and to the health, safety, and well-being of the American people. This 
information is usually publicly available and includes maps, data 
bases, and descriptions and analyses of the water, plants, animals, 
energy, and mineral resources, land surface, underlying geologic 
structure, and dynamic processes of the earth. The USGS does not manage 
lands or resources. Self-governance tribes may potentially assist the 
USGS in the data acquisition and analysis components of its activities.
    For questions regarding self-governance, contact Monique Fordham, 
Esq., National Tribal Liaison, U.S. Geological Survey, 12201 Sunrise 
Valley Drive, Reston, VA 20192, telephone 703-648-4437, fax 703-648-
6683.

G. Eligible Office of the Special Trustee for American Indians (OST) 
Programs

    The Department of the Interior has responsibility for what may be 
the largest land trust in the world, approximately 56 million acres. 
OST oversees the management of Indian trust assets, including income 
generated from leasing and other commercial activities on Indian trust 
lands, by maintaining, investing and disbursing Indian trust financial 
assets, and reporting on these transactions. The mission of the OST is 
to serve Indian communities by fulfilling Indian fiduciary trust 
responsibilities. This is to be accomplished through the implementation 
of a Comprehensive Trust Management Plan (CTM) that is designed to 
improve trust beneficiary services, ownership information, management 
of trust fund assets, and self-governance activities.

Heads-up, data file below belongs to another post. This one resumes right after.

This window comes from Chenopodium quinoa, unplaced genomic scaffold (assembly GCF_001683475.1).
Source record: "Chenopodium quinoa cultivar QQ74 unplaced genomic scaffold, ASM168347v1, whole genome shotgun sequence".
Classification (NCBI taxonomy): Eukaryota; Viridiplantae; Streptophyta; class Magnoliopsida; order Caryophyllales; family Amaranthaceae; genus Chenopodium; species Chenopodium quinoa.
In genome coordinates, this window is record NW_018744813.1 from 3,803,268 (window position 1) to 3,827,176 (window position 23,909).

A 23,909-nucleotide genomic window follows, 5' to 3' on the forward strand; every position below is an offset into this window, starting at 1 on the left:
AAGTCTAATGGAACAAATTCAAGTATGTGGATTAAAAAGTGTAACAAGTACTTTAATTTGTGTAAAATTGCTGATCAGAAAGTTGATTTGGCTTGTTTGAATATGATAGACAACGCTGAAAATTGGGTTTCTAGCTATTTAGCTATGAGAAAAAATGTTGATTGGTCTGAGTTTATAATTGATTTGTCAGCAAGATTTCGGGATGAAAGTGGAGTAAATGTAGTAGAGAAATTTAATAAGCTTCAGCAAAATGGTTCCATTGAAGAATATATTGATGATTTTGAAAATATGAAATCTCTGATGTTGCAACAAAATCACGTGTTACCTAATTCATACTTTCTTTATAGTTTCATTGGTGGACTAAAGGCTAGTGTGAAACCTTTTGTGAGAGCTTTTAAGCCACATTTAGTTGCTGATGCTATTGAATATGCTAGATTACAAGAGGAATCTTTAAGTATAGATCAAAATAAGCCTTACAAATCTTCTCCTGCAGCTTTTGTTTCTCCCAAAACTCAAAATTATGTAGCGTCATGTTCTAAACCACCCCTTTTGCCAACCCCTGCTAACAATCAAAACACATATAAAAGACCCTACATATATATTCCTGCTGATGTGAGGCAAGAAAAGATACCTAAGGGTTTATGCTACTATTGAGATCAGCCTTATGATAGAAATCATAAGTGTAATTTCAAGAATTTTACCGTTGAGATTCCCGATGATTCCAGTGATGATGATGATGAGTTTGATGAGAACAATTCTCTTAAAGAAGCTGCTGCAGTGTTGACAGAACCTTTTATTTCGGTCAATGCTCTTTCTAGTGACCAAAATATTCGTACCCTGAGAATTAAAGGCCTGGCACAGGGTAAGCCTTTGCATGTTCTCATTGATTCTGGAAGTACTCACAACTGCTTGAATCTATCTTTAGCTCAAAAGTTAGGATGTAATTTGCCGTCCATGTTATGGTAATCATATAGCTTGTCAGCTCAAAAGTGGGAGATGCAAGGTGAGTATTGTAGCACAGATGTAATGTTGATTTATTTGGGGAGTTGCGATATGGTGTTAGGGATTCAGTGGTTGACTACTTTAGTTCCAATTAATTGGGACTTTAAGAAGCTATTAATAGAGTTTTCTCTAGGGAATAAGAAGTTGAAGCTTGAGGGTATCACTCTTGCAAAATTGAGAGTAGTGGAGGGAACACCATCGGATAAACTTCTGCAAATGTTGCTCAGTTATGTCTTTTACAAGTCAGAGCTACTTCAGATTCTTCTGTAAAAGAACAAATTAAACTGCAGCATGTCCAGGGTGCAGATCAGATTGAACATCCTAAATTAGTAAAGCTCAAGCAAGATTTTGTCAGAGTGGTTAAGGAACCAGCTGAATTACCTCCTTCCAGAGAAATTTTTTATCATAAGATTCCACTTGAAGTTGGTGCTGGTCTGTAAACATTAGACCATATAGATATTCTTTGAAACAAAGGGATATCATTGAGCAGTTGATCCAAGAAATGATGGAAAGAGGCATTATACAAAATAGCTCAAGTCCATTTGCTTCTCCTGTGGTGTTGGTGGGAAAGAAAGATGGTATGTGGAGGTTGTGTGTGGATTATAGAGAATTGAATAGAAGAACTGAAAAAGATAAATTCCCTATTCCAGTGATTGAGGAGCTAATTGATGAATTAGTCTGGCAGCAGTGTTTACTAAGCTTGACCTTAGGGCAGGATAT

A tribe operating under self-governance may include the following 
programs, services, functions, and activities or portions thereof in a 
funding agreement:
    1. Beneficiary Processes Program (Individual Indian Money 
Accounting Technical Functions).
    2. Appraisal Services Program. Tribes/consortia that currently 
perform these programs under a self-governance funding agreement with 
the Office of Self-Governance may negotiate a separate memorandum of 
understanding (MOU) with OST that outlines the roles and 
responsibilities for management of these programs.
    The MOU between the tribe/consortium and OST outlines the roles and 
responsibilities for the performance of the OST program by the tribe/
consortium. If those roles and responsibilities are already fully 
articulated in the existing funding agreement with the BIA, an MOU is 
not necessary. To the extent that the parties desire specific program 
standards, an MOU will be negotiated between the tribe/consortium and 
OST, which will be binding on both parties and attached and 
incorporated into the BIA funding agreement.
    If a tribe/consortium decides to assume the operation of an OST 
program, the new funding for performing that program will come from OST 
program dollars. A tribe's newly-assumed operation of the OST

[[Page 9752]]

program(s) will be reflected in the tribe's funding agreement.
    For questions regarding self-governance, contact Lee Frazier, 
Program Analyst, Office of External Affairs, Office of the Special 
Trustee for American Indians (MS 5140- MIB), 1849 C Street NW., 
Washington, DC 20240-0001, phone: (202) 208-7587, fax: (202) 208-7545.

IV. Programmatic Targets

    During Fiscal Year 2014, upon request of a self-governance tribe, 
each non-BIA bureau will negotiate funding agreements for its eligible 
programs beyond those already negotiated.

    Dated: February 4, 2014.
Sally Jewell,
Secretary.
[FR Doc. 2014-03611 Filed 2-19-14; 8:45 am]